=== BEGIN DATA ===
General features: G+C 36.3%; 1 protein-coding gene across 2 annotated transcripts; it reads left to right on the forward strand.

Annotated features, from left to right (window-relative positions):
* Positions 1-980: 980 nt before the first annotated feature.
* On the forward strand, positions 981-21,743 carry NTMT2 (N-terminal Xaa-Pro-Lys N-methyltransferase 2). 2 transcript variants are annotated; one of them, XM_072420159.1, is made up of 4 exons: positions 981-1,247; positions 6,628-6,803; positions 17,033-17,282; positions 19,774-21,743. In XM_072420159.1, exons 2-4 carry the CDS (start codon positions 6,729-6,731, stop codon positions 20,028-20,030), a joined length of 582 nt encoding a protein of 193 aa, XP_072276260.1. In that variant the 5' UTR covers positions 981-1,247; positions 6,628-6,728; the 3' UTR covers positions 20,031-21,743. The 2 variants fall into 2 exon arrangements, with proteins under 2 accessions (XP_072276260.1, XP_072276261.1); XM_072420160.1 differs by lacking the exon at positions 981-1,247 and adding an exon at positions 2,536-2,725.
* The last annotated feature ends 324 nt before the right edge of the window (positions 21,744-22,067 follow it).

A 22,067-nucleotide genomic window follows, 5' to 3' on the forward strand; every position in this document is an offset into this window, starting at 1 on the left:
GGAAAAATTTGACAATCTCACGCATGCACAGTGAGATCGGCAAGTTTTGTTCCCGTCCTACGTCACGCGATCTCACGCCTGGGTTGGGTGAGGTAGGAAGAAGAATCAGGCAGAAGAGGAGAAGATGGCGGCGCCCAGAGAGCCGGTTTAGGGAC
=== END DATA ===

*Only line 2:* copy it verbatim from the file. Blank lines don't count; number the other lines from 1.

Annotated features, from left to right (window-relative positions):